Chinese parents mired by hefty costs for tech-focused education

Updated 2016-12-28 10:05:35 China Daily
Teenagers take part in the Hour of Code workshop on Dec 11, 2014 at the Apple Store of Xidan Joy City in downtown Beijing.

Teenagers take part in the "Hour of Code" workshop on Dec 11, 2014 at the Apple Store of Xidan Joy City in downtown Beijing.

It starts with the idea that children must be trained early to prevail over robots in the workforce. Then it snowballs from there-,000 a year for tuition, 0 for a Lego robotics set, and ,300 to test the newly acquired engineering skills at a competition in the United States.

That's what Zhuo Yu is spending on her 10-year-old son for a so-called STEM education in China-a problem-based approach to learning that combines knowledge in science, technology, engineering, and mathematics.

The concept created in the US is now stirring a craze across China, where about 10 million students are being fast-tracked for STEM success.

That number is poised to swell to 50 million by 2020 as parents seek to give their children a head start in computer coding and robotics, according to consultant JMD Education. It predicts the demand will create a billion STEM-learning industry in China that's already attracted companies such as text-book publisher Pearson Plc, Lego Group, and Sony Corp.

"I don't have a cap on my budget," said Zhuo, who works in the internet industry in the eastern city of Hangzhou. "Yes, I'm investing a lot in his robotics education right now, but you have to take a long-term perspective and look at what opportunities it can bring him after he turns 18."

Her son, Wang Yizhuo, will enter one of the most competitive job markets on the planet after he finishes college. By 2030, China is predicted to have as many as 200 million graduates-more than the entire US workforce. As it is now, 40 percent of tertiary students in China obtain a STEM qualification, compared with less than 20 percent in the US and France.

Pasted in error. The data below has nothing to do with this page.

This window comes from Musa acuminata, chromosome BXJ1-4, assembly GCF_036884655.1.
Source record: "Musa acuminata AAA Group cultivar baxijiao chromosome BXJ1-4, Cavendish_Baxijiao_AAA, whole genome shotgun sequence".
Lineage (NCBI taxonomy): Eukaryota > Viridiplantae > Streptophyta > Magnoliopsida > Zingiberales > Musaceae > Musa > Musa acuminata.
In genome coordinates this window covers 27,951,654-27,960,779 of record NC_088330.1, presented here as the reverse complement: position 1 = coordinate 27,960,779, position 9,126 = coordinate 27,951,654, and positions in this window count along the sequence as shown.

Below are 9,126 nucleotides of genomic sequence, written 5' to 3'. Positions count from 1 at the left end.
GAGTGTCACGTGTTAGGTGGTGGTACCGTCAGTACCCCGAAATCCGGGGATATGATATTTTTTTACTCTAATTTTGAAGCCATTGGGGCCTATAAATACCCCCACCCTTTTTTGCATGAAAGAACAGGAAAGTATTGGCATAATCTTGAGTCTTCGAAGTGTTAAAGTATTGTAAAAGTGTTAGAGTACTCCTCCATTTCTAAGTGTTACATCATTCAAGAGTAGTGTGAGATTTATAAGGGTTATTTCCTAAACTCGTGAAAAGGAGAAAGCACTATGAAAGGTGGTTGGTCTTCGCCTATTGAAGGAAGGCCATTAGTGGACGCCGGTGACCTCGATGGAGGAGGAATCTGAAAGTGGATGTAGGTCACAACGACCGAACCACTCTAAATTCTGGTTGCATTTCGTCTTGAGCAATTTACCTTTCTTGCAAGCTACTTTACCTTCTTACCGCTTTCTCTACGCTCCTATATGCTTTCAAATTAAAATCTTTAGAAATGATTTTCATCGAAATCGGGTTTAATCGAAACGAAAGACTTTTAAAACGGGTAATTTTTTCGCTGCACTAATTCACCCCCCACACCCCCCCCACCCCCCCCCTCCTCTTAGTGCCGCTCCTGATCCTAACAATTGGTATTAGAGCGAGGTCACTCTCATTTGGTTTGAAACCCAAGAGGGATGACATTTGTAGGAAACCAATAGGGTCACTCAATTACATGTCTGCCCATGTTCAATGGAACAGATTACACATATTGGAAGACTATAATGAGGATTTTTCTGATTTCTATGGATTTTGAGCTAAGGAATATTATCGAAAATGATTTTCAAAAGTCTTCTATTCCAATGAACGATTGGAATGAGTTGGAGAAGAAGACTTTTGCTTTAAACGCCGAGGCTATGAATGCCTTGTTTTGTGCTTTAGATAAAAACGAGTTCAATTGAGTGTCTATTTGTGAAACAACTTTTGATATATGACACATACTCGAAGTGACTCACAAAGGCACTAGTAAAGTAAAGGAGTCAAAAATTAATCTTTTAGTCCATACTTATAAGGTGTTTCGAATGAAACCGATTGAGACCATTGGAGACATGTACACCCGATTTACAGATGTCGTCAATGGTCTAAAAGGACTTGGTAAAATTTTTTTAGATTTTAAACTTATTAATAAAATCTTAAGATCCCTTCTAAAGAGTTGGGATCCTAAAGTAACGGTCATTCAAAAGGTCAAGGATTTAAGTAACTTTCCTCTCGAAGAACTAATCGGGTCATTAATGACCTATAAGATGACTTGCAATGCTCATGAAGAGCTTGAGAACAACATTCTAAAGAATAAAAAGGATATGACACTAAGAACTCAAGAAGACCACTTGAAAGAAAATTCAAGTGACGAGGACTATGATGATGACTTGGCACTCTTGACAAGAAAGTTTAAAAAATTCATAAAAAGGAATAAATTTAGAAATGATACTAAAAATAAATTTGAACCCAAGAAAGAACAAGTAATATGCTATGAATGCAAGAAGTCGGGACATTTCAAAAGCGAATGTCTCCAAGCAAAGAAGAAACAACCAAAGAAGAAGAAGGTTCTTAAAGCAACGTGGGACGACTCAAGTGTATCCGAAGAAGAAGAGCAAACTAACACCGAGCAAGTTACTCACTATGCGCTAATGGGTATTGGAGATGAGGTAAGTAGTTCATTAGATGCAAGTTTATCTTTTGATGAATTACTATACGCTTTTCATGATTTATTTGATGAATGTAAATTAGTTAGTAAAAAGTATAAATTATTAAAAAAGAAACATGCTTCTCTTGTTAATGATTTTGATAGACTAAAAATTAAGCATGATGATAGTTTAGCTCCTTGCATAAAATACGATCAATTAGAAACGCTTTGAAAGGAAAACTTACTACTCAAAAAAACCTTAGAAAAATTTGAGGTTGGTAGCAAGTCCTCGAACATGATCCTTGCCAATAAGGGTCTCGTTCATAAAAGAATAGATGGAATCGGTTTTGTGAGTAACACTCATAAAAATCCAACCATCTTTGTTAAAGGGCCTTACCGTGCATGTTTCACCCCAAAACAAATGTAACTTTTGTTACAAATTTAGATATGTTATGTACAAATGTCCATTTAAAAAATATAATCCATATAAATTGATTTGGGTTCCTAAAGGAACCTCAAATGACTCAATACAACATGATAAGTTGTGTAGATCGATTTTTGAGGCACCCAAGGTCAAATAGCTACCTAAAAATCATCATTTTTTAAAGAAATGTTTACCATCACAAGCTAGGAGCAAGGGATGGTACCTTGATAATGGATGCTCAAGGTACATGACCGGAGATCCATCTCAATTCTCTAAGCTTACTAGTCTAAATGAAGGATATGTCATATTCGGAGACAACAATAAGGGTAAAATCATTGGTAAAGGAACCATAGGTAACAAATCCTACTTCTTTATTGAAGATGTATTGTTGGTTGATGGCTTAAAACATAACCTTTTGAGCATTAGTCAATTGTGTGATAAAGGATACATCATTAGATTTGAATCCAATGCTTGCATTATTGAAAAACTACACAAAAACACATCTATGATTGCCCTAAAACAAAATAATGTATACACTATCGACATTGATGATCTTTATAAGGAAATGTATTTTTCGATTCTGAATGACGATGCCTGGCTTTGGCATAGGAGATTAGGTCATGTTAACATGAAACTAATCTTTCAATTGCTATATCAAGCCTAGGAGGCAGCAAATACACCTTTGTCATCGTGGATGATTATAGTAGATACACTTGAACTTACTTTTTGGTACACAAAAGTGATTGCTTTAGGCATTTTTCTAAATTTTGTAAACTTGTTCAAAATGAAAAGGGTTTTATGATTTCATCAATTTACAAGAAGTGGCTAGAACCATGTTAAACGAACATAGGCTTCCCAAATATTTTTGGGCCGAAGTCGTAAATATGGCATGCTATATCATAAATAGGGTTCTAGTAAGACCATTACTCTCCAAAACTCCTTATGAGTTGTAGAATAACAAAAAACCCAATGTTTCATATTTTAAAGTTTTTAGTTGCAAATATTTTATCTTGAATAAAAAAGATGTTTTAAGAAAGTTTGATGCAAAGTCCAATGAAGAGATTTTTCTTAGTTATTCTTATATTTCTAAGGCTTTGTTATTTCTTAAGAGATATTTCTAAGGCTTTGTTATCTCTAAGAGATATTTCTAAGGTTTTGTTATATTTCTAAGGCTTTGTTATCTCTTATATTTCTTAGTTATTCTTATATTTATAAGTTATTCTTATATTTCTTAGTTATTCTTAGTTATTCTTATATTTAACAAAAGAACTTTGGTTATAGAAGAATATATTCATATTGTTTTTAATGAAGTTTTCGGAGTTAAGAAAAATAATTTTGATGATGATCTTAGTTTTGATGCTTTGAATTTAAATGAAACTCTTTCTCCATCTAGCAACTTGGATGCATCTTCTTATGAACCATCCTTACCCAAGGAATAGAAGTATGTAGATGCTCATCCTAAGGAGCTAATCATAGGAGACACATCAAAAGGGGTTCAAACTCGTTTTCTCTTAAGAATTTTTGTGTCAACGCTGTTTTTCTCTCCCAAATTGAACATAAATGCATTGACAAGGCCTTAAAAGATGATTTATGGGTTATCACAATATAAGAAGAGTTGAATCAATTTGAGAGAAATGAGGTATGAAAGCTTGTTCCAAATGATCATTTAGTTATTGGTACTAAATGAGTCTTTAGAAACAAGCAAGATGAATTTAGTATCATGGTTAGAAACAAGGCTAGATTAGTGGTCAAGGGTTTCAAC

Future-job angst has helped spawn at least 500 institutions or startups in China offering out-of-school tuition in coding, robotics and 3-D printing, according to Wen Jing, a researcher at Beijing-based JMD Education. It's an industry with little regulation or oversight.

That means parents often need to navigate a sea of choices-from legitimate providers to dodgy scammers, said Xiao Dun, co-founder of Beijing-based online education platform 17zuoye.com, which is introducing courses from Minecraft and Sony Global Education in China.

"Even classes that dig worms will tell you it's STEM education because, all of a sudden, it's a biology-related class," Xiao said. "People all think this is the fancy new thing, and there are a lot of rich parents who are eager to spend on their children."

Private education providers are helping to plug gaps in State-provided teaching. The world's second-largest economy lags behind at least 16 countries in Europe and the US in putting coding and robotics on the national school curriculum.

Nora Yeung, founder of Creative Coding in Hong Kong, said coding could become a basic required skill for the future.

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